It’s a broken supply chain, and food/grocery isn’t the only one.
Re-tooling packaging and distribution is a massive task. The machines which handle packaging cost millions of dollars and take months to implement. Theoretically, producers could switch to manually repackaging, but worker shortages and the need for intense safety measures present a real barrier to that kind of agility.
Many suppliers and distributors are questioning the wisdom of making dramatic changes to their packaging and distribution systems—if the pandemic “blows over” in a few weeks, and everything goes “back to normal,” those heroic measures would be a further drain on an already stressed or decimated bottom line.
If, however, demand doesn’t go back to normal, if restaurants don’t reopen, or reopen in a limited way, the supply chain will need to adjust permanently. If this crisis continues into the fall and into 2021, or if it starts and stops in jerks and waves, we will continue to see rolling shortages and oversupply. This uncertainty cries out for agile, elastic solutions.
Creating an Agile, Resilient Chain
COVID-19 has exposed the vulnerabilities of our highly specialized and extremely lean supply chain. The good news is that we don’t (currently) have a supply problem. Farmers can grow the amount of food we need to eat and manufacturers can make the products we use every day. We just need to fix the connection between the two and make that connection elastic enough to handle ongoing fluctuations. In the long term, that level of agility will give us a stronger, more stable system that can accommodate all sorts of disruptions, from natural disasters to economic shifts.
In the short term, agile actions can be taken to fill gaps. On a national level, the administration is providing funds to struggling suppliers, and the national guard has been mobilized to collect surplus food from farmers and distribute it to food banks. Last week, the U.S. Agriculture Department said it would spend $3 billion to buy fresh produce, dairy and meat that will be sent to food banks. Short-term, this sort of effort is absolutely necessary to ensure that producers stay in business and that people get the food they need.
On a smaller scale, there is exceptional innovation happening in the grocery and food industry. Companies across the country have already made incredible shifts: just as alcohol distributors have begun making sanitizer and fashion companies are now producing masks, farmers, distributors, and retailers are undergoing a remarkable transformation.
My local grocery store has been purchasing commercially packaged items and repackaging them in-store for consumer consumption. Innovative restaurants have begun to hold “Farmers Markets” and offer pickup service for their excess meats and produce. These creative solutions are not only a lifeline for struggling businesses but can be a blueprint to a newer, more resilient economy.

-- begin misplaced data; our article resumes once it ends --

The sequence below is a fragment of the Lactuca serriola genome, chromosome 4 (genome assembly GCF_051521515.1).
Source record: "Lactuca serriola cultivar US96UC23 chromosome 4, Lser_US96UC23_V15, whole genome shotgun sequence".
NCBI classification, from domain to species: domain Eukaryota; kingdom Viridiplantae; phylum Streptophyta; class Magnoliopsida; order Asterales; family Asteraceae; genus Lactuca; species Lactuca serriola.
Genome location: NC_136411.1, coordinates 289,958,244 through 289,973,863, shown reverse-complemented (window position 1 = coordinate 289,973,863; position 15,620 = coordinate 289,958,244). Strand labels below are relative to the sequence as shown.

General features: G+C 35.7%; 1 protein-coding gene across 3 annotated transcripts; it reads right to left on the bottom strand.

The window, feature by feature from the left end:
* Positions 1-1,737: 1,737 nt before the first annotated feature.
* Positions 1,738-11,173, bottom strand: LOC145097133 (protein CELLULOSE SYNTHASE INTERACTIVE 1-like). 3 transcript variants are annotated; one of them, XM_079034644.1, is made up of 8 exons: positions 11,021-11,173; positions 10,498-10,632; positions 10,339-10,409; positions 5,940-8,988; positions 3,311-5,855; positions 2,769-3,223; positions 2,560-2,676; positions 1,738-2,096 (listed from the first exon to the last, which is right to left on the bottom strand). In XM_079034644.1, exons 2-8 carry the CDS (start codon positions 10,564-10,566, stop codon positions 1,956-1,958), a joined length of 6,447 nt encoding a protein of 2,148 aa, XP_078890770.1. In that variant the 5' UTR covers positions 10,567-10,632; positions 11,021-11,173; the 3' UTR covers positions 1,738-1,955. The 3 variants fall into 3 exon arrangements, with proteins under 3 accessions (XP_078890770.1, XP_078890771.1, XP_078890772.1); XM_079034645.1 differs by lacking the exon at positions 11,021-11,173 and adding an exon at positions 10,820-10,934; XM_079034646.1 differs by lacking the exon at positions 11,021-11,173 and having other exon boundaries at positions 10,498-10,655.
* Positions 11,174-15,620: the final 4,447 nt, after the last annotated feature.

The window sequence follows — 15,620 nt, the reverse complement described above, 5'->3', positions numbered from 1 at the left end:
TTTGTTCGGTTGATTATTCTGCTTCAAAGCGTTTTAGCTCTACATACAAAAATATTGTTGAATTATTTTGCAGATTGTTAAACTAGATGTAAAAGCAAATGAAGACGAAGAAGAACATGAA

Longer-term, we need to address the vulnerabilities exposed by the current crisis. The odds are that we will be facing instability in the supply chain for quite some time. Even if the pandemic resolves quickly, and people can get back out, many companies will not recover. Primary and secondary suppliers may not come back online, and we can, unfortunately, expect waves of bankruptcies in the coming months, no matter what happens with the medical crisis. Simply waiting for things to go “back to normal” is a recipe for disaster.
The organizations that will thrive in the future are those who embrace change and agility. They will target their single threads of demand and supply, and work to diversify. Manufacturing and distribution will learn how to make rapid shifts in the most Darwinian environment possible—change or die.
It’s not time to throw out the technology that made our supply chains so lean, either. Data models that rely entirely on historical data, without the ability to adjust for trends, need to be made more elastic. Deep learning and feedback loops can detect small changes in demand and shift ordering to keep backroom stock down while adjusting for changes in demand.
Big data can provide incredible connections between suppliers and customers, and can enable organizations to make the kinds of major shifts that are required to respond to a crisis. Robotic process automation (RPA) and artificial intelligence (AI) are capable of doing research on your supply chain that an army of humans couldn’t accomplish. Fairmarkit has seen an unprecedented surge in usage of our vendor recommendation engine, which identifies suppliers automatically for goods and service purchases; other agile software providers can help to bridge this gap.
We can rebuild the supply chain together, and we can make it elastic, resilient, and equitable together. Bring on the technology and embrace the innovation!